(agriculture and silviculture) can cause nonpoint pollution. At first, municipal and industrial wastes simply drained into the nearest watercourse. Later, as populations grew and there were outbreaks of waterborne disease, waste was collected in sewers and diverted away from water intakes. In Chicago, for example (Appendix A), waste was diverted away from Lake Michigan and into the Illinois River, starting on a large scale in 1900. Eventually the assimilative capacity for waste of even the largest rivers was exceeded, and waste treatment plants had to be constructed. Substantial federal assistance for sewage plant construction and upgrading was provided by the Federal Water Pollution Control Act of 1972, and by subsequent legislation, including the landmark Clean Water Act of 1977.
The approach to restoring water quality was to develop criteria for various uses of water and then design waste treatment plants that would achieve effluent standards that in turn would protect or restore the beneficial uses of the stream or river, including fish and wildlife production and use for public water supply. In general, this approach has worked to a substantial degree for conventional pollutants, including oxygen-demanding organic waste, as indicated in the examples of the Illinois and Merrimack rivers, the biennial water quality reports issued by the states under requirements of Section 305 (b) of the Clean Water Act (e.g., Illinois EPA, 1990; ORSANCO, 1990) and national water quality summaries (CEQ, 1989; Smith et al., 1987). However, point and nonpoint discharges of toxicants remain a problem; and a legacy of pollutants, including toxicants, remains in sediments and can enter food chains. For example, public health advisories against consumption of certain nonsport fish in the Ohio River were issued by Pennsylvania, Ohio, West Virginia, and Kentucky in 1987 and 1988 because of high levels of chlordane or polychlorinated biphenyls (PCBs; ORSANCO, 1990; see also Merrimack River and Willamette River case studies, Appendix A).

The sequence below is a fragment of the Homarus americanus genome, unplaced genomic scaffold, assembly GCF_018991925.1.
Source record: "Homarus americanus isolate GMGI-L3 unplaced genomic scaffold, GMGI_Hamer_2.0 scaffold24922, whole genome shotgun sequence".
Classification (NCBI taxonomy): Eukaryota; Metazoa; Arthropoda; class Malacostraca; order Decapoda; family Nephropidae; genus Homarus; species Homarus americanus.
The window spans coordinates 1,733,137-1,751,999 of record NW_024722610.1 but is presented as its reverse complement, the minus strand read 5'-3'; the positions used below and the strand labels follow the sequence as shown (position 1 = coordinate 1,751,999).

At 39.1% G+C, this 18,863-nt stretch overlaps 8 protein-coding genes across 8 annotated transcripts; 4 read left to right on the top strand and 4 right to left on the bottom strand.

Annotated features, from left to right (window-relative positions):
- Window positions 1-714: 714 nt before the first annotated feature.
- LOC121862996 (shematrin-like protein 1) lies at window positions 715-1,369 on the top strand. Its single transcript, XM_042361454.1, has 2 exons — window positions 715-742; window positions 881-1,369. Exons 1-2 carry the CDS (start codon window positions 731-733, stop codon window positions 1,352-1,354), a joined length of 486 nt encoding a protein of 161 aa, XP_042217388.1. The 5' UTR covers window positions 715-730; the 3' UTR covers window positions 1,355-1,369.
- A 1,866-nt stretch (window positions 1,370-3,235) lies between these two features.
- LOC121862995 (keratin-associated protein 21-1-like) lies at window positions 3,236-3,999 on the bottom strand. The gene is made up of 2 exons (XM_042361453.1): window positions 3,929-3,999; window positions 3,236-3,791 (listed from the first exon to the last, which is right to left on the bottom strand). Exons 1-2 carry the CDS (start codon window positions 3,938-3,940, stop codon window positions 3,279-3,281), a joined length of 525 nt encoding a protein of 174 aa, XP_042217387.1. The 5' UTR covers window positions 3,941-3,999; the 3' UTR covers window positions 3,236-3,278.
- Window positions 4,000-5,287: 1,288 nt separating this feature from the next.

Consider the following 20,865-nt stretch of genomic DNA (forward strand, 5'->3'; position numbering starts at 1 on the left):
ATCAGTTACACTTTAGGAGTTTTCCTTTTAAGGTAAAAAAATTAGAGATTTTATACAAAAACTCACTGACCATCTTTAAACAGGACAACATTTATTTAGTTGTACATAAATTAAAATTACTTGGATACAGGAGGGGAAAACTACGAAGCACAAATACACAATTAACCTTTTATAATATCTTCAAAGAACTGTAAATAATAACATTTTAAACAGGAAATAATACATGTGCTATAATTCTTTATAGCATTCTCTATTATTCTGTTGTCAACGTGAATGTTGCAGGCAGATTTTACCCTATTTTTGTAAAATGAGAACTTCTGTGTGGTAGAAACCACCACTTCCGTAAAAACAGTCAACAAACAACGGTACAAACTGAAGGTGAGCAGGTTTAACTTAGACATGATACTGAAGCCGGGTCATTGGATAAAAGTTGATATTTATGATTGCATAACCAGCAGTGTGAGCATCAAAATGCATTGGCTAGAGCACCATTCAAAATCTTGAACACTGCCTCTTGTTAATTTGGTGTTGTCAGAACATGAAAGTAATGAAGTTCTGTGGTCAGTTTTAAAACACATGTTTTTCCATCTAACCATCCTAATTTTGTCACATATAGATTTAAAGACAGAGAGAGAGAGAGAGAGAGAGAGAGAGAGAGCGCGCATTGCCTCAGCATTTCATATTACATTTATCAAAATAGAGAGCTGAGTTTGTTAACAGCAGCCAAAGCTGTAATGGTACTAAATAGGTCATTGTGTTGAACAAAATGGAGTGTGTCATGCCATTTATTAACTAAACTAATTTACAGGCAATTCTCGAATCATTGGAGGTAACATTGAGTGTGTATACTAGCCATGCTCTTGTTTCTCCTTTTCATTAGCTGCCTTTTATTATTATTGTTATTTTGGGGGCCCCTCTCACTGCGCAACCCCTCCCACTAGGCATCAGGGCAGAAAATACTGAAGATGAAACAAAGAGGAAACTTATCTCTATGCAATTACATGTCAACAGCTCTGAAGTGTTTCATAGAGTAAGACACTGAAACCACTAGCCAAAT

River-riparian systems are products of how their drainages are covered (vegetation type) and how the land is used (grazed, cropped, or urbanized). Over the past 30 years (1960s through 1980s), major land use categories have changed very little (Flather and Hoekstra, 1989). There has been a slight reduction in rangeland and forest (5 percent each) and a 3 percent increase in cropland. There are regional differences: in the Southeast, forest land has increased substantially. Urban land increased 88 percent, from approximately 25 million acres in 1960 to 47 million acres in 1980 (Flather and Hoekstra,